PU-239 Movie Review
Countless films made in the last decade have centered on the terrors of nuclear material -- all of them, to the best of my knowledge, focusing on the lurid threat of a massive explosion. PU-239, however, takes a different tack; it deals with nuclear horrors on a much smaller scale.
PU-239 starts with an act of bravery. A man named Timofey (Paddy Considine), a technician at a Russian nuclear facility, exposes himself to a massive dose of radiation in order to fix a leak from a decrepit pipe. But rather than receive compensation for his heroism, Timofey's superiors instead ask him to sign a statement admitting poor judgment for his part in containing the leak and lie to him about the amount of radiation he was exposed to, telling him it was much less than it was. When Timofey realizes the real extent of his exposure, and the grim prognosis for his survival, he's anguished over what to do to take care of his wife Marina (Radha Mitchell) and their young son. As the effects of radiation poisoning take hold of him, befogging his head and blurring the lines between right and wrong, Timofey steals 10 grams of Pu-239 from his former workplace and heads to Moscow to sell it on the black market.
Timofey is an unlikely hero. He is, after all, a terrorist of sorts. But Timofey's love for his wife and son runs deep and that's what PU-239 is really about -- love. Timofey is determined to do whatever he can to smooth the way for his loved ones in a new Russia that's nearly as unkind as the old one.
The same goes for Shiv (Oscar Isaac), the Moscow street hood who convinces Timofey he can find a buyer for the plutonium. Shiv's life is at once drab and brutal. The gang of thugs he runs with are savage morons, and his girlfriend, and the mother of his son, is a prostitute who's desperate to leave Shiv and their son behind if it means a way out of the gutter. Yet Shiv loves his girlfriend, and he loves his son even more. Just like Timofey, Shiv is willing to do whatever he can to ease the burden of living in Russia from the shoulders of his son.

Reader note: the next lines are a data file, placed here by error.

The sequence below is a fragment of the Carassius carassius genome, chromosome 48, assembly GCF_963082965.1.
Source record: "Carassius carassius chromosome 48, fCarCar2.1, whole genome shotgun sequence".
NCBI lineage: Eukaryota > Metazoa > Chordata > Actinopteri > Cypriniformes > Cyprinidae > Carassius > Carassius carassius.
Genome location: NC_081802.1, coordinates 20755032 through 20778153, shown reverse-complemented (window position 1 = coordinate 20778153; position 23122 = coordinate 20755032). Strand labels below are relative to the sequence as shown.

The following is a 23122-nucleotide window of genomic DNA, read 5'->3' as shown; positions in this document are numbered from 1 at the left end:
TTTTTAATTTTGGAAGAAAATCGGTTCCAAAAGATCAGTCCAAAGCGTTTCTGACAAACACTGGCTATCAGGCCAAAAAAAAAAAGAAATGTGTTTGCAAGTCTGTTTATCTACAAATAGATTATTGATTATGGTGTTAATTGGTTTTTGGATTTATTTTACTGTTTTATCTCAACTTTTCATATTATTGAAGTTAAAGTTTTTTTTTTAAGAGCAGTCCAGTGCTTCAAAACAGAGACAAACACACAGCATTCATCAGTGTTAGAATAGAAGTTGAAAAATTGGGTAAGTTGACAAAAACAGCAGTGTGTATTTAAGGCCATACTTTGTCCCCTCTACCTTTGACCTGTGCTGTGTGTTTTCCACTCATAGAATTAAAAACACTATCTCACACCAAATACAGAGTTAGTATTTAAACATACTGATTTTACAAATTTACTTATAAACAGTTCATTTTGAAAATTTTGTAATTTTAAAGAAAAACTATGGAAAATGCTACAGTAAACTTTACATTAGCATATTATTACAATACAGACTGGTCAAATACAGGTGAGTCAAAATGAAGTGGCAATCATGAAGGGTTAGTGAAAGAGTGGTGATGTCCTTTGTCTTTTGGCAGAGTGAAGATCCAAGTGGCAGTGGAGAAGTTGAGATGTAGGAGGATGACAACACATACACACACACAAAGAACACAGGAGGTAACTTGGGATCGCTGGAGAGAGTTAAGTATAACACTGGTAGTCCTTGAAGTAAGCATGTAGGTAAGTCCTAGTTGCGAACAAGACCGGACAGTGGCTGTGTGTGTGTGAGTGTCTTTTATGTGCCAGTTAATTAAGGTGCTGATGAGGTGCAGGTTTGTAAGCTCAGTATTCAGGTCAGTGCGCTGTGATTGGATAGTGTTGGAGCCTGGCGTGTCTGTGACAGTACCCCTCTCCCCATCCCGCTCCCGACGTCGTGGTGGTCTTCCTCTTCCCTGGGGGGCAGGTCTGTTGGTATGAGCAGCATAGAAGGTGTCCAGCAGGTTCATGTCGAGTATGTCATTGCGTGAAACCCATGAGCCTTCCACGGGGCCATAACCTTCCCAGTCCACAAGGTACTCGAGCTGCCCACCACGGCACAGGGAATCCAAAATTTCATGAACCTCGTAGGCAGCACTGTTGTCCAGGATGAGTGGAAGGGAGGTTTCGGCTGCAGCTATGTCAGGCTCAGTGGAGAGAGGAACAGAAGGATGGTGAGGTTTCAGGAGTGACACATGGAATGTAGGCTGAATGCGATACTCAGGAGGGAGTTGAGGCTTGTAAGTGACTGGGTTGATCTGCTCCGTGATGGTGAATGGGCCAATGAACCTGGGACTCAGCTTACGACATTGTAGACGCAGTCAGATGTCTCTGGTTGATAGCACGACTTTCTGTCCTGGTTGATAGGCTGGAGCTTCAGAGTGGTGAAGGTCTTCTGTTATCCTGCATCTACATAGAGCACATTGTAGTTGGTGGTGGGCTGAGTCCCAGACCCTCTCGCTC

It takes tremendous skill for a screenwriter to weave these story threads together in a way that's not only riveting but also emotionally credible. Burns's script does just that. His work as a director is no less impressive. He brings the streets of Moscow alive in a way I've never seen before. The sight of its teeming markets, traffic-choked highways, and dazzling skyline are striking. Burns captures a Moscow that's as impressive and metropolitan as New York, London, or Paris.
PU-239 also benefits greatly from its actors. The most recognizable faces are those of Mitchell and Considine, both of whom deliver moving performances. The sadness of their lives is evident in their faces, but so too is the spark of their tender feelings. Isaac also excels in his role. In his first scenes, he's nothing more remarkable than a fast-talking street hustler, but as the story unfolds, he becomes increasingly desperate to make a deal. Accordingly, his eyes and gestures are progressively shifty and fraught. In all, Isaac's embodiment of Shiv helps the story immensely.
PU-239 isn't likely to find much of an audience, especially here in the United States. It's a minor-key drama whose heroes are morally compromised Russians. Regardless, those who do see PU-239 will be glad they did.
Aka The Half Life of Timofey Berezin.
If the plutonium doesn't kill you, the smoking will.